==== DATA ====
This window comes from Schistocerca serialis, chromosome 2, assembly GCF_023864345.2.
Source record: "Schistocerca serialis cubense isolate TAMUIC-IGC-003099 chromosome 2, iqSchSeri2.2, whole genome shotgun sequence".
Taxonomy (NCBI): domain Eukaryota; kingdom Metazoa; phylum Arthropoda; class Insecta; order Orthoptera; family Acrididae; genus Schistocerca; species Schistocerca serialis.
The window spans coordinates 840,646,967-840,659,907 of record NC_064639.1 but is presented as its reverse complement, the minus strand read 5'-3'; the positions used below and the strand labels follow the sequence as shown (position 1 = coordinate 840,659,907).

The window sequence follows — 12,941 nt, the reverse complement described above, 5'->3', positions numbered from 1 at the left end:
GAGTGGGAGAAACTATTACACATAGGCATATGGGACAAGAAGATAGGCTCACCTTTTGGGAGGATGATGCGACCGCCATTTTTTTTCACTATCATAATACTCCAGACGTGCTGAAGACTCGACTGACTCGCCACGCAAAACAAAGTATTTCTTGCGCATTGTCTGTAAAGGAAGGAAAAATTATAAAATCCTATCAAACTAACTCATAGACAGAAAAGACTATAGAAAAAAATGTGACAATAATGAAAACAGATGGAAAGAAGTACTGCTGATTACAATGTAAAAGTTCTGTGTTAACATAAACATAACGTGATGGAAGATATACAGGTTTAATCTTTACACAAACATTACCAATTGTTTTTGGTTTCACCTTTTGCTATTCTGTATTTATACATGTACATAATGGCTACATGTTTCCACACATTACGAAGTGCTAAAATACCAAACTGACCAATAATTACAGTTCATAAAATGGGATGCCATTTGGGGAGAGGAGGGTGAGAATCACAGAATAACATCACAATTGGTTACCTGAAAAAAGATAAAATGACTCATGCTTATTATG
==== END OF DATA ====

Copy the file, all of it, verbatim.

This window comes from Schistocerca serialis, chromosome 2, assembly GCF_023864345.2.
Source record: "Schistocerca serialis cubense isolate TAMUIC-IGC-003099 chromosome 2, iqSchSeri2.2, whole genome shotgun sequence".
Taxonomy (NCBI): domain Eukaryota; kingdom Metazoa; phylum Arthropoda; class Insecta; order Orthoptera; family Acrididae; genus Schistocerca; species Schistocerca serialis.
The window spans coordinates 840,646,967-840,659,907 of record NC_064639.1 but is presented as its reverse complement, the minus strand read 5'-3'; the positions used below and the strand labels follow the sequence as shown (position 1 = coordinate 840,659,907).

The window sequence follows — 12,941 nt, the reverse complement described above, 5'->3', positions numbered from 1 at the left end:
GAGTGGGAGAAACTATTACACATAGGCATATGGGACAAGAAGATAGGCTCACCTTTTGGGAGGATGATGCGACCGCCATTTTTTTTCACTATCATAATACTCCAGACGTGCTGAAGACTCGACTGACTCGCCACGCAAAACAAAGTATTTCTTGCGCATTGTCTGTAAAGGAAGGAAAAATTATAAAATCCTATCAAACTAACTCATAGACAGAAAAGACTATAGAAAAAAATGTGACAATAATGAAAACAGATGGAAAGAAGTACTGCTGATTACAATGTAAAAGTTCTGTGTTAACATAAACATAACGTGATGGAAGATATACAGGTTTAATCTTTACACAAACATTACCAATTGTTTTTGGTTTCACCTTTTGCTATTCTGTATTTATACATGTACATAATGGCTACATGTTTCCACACATTACGAAGTGCTAAAATACCAAACTGACCAATAATTACAGTTCATAAAATGGGATGCCATTTGGGGAGAGGAGGGTGAGAATCACAGAATAACATCACAATTGGTTACCTGAAAAAAGATAAAATGACTCATGCTTATTATG